And this is the part that points to the dedication of parents to their progenies’ profes- sional passions.
A few weeks later, Hyde calls, says his parents are coming south from north where they live and will be passing through Santa Barbara, and could we have the carcasses ready for them to pick up on their way through? No problem!
So arrives this elegant couple in a well kept sedan. They’ve lined the trunk with tarps and plastic…
Scott Clark and I pull out the carcasses to show them — are you sure? Not only were they sure, but it was as if it was completely in line the regular course of things for them to be doing such a task in this way. Off they went.
In analyzing DNA (cytochrome b) John Hyde would discover that the two types were more than just a bit different, but the genetic distance was as far or further than between Type 2, the nominative vermilion and canary rockfish, the vermilion’s closest relative.
Type 1 was dubbed the sunset rockfish, Sebastes crocotulus, which roughly translates to magnificent sunset, for its glorious orange and gold, sometimes grey, interlaced patterning.
Management: The vermilion/sunset is managed under the Groundfish Management Plan as part of a “species complex” — the Minor Shelf group. Because it’s managed this way, harvest levels are set a step more precautionary than for a single species with a stand-alone stock assessment.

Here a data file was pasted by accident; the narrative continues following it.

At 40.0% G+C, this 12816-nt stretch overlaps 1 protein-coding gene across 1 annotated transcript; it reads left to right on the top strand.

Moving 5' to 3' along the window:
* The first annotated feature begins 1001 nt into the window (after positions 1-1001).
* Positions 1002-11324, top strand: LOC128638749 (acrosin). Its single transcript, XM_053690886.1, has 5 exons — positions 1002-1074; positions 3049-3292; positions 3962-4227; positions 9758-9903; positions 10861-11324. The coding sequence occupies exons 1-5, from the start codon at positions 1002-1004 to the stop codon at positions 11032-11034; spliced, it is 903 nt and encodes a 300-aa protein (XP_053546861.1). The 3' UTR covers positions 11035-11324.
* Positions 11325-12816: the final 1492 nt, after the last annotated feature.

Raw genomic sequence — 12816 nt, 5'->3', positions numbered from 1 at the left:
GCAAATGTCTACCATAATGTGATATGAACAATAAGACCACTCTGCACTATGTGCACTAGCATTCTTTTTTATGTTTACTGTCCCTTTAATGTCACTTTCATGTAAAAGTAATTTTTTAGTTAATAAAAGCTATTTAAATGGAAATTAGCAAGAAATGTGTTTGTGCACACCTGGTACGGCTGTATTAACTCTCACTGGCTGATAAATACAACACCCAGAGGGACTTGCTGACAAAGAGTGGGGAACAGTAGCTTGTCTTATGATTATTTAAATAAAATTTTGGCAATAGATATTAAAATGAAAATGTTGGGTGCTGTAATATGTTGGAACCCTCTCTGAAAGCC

Low confidence in the numbers, additionally lowered by the age of the estimate, further reduce the total allowable catch.
In fact, achieving a vermilion stock assessment has been prob- lematic, as key scientific information such as species specific growth rates haven’t been sucessfully estimated and published, as I was recently surprised to discover (Von Bertalanffy growth parameters).
In a humorous twist, I’d asked Caroline McKnight with the CDFW when the most recent red stock assessment was done and she’d simply replied about 12 years ago, summarizing a much more complicated answer. Then in a different venue I’d parroted back this number within our Pacific Fisheries Management Council Groundfish Advisory sub-Panel (GAP) meeting.
In attendance was PFMC staffer John DeVore, who had been part of the long ago proceed- ing estimating red stocks. He clarified there had never been a successful vermilion stock assessment and honored me for having invented one on the fly. Gerry Richter, our GAP California Non-Trawl Fixed Gear representative, and holder of a great deal of GAP institutional knowledge after more than a dozen years at it, illuminated that despite a pair of attempts, no stock assessment of reds had “stuck” — passed muster for use in management.